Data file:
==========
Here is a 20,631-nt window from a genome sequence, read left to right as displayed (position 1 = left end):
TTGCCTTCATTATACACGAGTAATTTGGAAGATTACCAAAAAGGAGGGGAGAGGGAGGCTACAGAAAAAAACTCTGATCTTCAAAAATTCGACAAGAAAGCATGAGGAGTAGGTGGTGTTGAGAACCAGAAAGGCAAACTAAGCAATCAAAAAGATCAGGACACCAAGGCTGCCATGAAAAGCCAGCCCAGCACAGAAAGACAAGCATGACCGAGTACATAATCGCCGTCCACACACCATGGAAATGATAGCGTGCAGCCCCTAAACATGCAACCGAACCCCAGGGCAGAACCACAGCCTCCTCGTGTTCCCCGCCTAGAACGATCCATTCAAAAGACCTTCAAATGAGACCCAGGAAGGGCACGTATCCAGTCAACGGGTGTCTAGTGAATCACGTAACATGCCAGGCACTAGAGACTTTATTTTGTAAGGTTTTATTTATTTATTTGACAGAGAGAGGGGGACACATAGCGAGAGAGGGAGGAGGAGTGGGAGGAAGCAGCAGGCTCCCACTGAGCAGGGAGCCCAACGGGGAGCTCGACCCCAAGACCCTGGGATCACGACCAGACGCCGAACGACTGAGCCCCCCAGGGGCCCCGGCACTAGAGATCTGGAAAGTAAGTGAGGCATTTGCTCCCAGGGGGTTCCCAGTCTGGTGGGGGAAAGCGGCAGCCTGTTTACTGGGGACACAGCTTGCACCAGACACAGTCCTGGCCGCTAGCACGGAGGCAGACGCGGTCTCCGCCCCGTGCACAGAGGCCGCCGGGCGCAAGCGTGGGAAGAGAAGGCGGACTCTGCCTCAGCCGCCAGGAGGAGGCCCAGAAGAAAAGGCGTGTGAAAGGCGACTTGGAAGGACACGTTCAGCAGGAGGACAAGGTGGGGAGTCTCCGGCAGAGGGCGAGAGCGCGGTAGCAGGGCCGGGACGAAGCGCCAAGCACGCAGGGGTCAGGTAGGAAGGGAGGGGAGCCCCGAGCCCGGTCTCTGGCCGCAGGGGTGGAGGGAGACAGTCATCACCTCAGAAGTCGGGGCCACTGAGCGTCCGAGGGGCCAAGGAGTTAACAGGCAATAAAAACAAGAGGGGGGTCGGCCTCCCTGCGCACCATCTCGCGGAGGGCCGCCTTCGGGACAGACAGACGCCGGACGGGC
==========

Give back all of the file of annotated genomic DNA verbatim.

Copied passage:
Here is a 20,631-nt window from a genome sequence, read left to right as displayed (position 1 = left end):
TTGCCTTCATTATACACGAGTAATTTGGAAGATTACCAAAAAGGAGGGGAGAGGGAGGCTACAGAAAAAAACTCTGATCTTCAAAAATTCGACAAGAAAGCATGAGGAGTAGGTGGTGTTGAGAACCAGAAAGGCAAACTAAGCAATCAAAAAGATCAGGACACCAAGGCTGCCATGAAAAGCCAGCCCAGCACAGAAAGACAAGCATGACCGAGTACATAATCGCCGTCCACACACCATGGAAATGATAGCGTGCAGCCCCTAAACATGCAACCGAACCCCAGGGCAGAACCACAGCCTCCTCGTGTTCCCCGCCTAGAACGATCCATTCAAAAGACCTTCAAATGAGACCCAGGAAGGGCACGTATCCAGTCAACGGGTGTCTAGTGAATCACGTAACATGCCAGGCACTAGAGACTTTATTTTGTAAGGTTTTATTTATTTATTTGACAGAGAGAGGGGGACACATAGCGAGAGAGGGAGGAGGAGTGGGAGGAAGCAGCAGGCTCCCACTGAGCAGGGAGCCCAACGGGGAGCTCGACCCCAAGACCCTGGGATCACGACCAGACGCCGAACGACTGAGCCCCCCAGGGGCCCCGGCACTAGAGATCTGGAAAGTAAGTGAGGCATTTGCTCCCAGGGGGTTCCCAGTCTGGTGGGGGAAAGCGGCAGCCTGTTTACTGGGGACACAGCTTGCACCAGACACAGTCCTGGCCGCTAGCACGGAGGCAGACGCGGTCTCCGCCCCGTGCACAGAGGCCGCCGGGCGCAAGCGTGGGAAGAGAAGGCGGACTCTGCCTCAGCCGCCAGGAGGAGGCCCAGAAGAAAAGGCGTGTGAAAGGCGACTTGGAAGGACACGTTCAGCAGGAGGACAAGGTGGGGAGTCTCCGGCAGAGGGCGAGAGCGCGGTAGCAGGGCCGGGACGAAGCGCCAAGCACGCAGGGGTCAGGTAGGAAGGGAGGGGAGCCCCGAGCCCGGTCTCTGGCCGCAGGGGTGGAGGGAGACAGTCATCACCTCAGAAGTCGGGGCCACTGAGCGTCCGAGGGGCCAAGGAGTTAACAGGCAATAAAAACAAGAGGGGGGTCGGCCTCCCTGCGCACCATCTCGCGGAGGGCCGCCTTCGGGACAGACAGACGCCGGACGGGC